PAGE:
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Who killed the prosecutor investigating Benazir Bhutto's assassination?
Chaudhry Zulfikar Ali, who was gunned down Friday, was investigating everyone from ex-president Pervez Musharraf to Islamist extremists
 
Security officials inspect the damaged car, which prosecutor Chaudhry Zulfikar was traveling in when he came under attack on May 3.
Security officials inspect the damaged car, which prosecutor Chaudhry Zulfikar was traveling in when he came under attack on May 3. REUTERS/Mian Khursheed

Gunmen ambushed and killed the lead Pakistani prosecutor investigating the 2007 assassination of former Prime Minister Benazir Bhutto on Friday, spraying his car with bullets as he drove from his home in Islamabad to a hearing in the case. The prosecutor, Chaudhry Zulfikar Ali, was shot 13 times in the chest and shoulder, according to a doctor, and died after being taken to a hospital. Shortly before his death, Zulfikar had reported receiving death threats — although he didn't say from whom.

No group immediately claimed responsibility for the attack, and police said it was too early to speculate on the motive. There's no shortage of possible culprits, though. Zulfikar was working on several complex and high-profile cases, and it's widely assumed that his murder was linked to his work, which included not just the Bhutto case, but also the investigation of Islamist militants suspected in the deadly 2008 terror spree that left 166 people dead in India's commercial capital, Mumbai.

Zulfikar was killed as he headed to a bail hearing for former president and military chief Pervez Musharraf. Days before his death, Zulfikar told reporters he had "solid evidence" connecting Musharraf to Bhutto's death. Musharraf was in power at the time of the assassination, but he's now under house arrest after returning from a self-imposed exile in hopes of making a political comeback. The former leader denies accusations that he failed to provide Bhutto with adequate security, which a 2010 United Nations report said could have prevented the attack that killed her. Zulfikar initiated the move to arrest Musharraf, says M Ilyas Khan at BBC News, "an unprecedented move that reportedly angered some quarters in the military."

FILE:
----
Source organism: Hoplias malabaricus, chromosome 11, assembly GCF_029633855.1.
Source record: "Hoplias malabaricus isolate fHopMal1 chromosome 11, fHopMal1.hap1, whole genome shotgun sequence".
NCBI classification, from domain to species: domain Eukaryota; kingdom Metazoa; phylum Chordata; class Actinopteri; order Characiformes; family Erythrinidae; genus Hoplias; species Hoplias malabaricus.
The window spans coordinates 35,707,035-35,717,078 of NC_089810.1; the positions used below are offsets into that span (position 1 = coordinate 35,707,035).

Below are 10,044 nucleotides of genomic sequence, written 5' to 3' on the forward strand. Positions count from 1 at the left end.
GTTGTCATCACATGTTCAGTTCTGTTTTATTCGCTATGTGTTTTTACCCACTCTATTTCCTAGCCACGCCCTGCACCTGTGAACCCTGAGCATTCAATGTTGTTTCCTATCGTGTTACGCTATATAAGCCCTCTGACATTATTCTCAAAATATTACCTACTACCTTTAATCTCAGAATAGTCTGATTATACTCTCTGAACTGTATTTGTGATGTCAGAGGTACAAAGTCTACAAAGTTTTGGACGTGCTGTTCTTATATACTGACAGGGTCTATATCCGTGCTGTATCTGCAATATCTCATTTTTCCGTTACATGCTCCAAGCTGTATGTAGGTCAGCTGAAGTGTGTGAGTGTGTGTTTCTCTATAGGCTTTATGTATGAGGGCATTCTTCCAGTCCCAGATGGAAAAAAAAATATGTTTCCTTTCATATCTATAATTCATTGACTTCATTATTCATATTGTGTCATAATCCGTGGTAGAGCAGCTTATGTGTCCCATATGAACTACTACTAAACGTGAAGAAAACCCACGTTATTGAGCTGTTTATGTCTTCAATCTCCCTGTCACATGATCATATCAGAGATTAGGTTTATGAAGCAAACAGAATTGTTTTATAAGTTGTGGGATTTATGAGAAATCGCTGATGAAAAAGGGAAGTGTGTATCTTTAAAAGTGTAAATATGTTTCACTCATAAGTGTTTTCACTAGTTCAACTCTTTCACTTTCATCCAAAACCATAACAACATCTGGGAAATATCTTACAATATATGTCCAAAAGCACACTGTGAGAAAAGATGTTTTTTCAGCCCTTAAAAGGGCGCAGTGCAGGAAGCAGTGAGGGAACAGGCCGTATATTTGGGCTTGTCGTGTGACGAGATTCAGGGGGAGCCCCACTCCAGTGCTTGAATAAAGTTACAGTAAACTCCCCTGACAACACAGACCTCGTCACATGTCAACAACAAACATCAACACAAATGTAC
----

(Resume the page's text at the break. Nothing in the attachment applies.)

Timing isn't the only thing pointing to the possible involvement of Pakistan's security apparatus, Khan says. Zulfikar had also "pushed the court to expedite proceedings against five members of the Pakistani Taliban faction called the TTP, detained for Bhutto's murder." Taliban leaders denied involvement in the 2007 attack, but members of the militant Islamist group have been implicated recently in a string of assassinations targeting secular candidates ahead of May 11 general elections. The vote is seen as a crucial milestone for Pakistan — it would mark the first time that an elected government has served out its term and transferred power to another democratically elected crop of leaders — so any violence that adds to tensions ahead of the balloting casts suspicion on the Taliban.

Of course, the killing might have nothing to do with the Bhutto case. "As CNN notes," says Ed Morrissey at Hot Air, "it might be the same group that conducted the Mumbai attack, Lashkar-e-Taiba." Zulfikar was scheduled to appear in a hearing regarding that case on Saturday. Morrissey goes on:

The Pakistani intelligence service ISI has supported LeT in the past (as they have the Taliban), and they may have concerns that Pakistan's prosecutors might get too interested in bringing these terrorist groups to heel. In other words, this is a real whodunit, just as much as with Bhutto's assassination — and it's unlikely that we'll ever get answers in either. [Hot Air]

Regardless of where the investigation leads, it immediately added to already rising tensions as the election gets closer. Lawyers have walked off the job in protest. Musharraf's lawyers want him excused from making court appearances due to security concerns, and his hearing was pushed back to May 14. And whatever happens next, says Declan Walsh in The New York Times, the prosecutor's "death reinforced the vulnerability of senior government officials who challenge Islamist militants and other powerful interests" in nuclear-armed Pakistan.

 
Harold Maass is a contributing editor at TheWeek.com. He has been writing for The Week since the 2001 launch of the U.S. print edition. Harold has worked for a variety of news outlets, including The Miami HeraldFox News, and ABC News.

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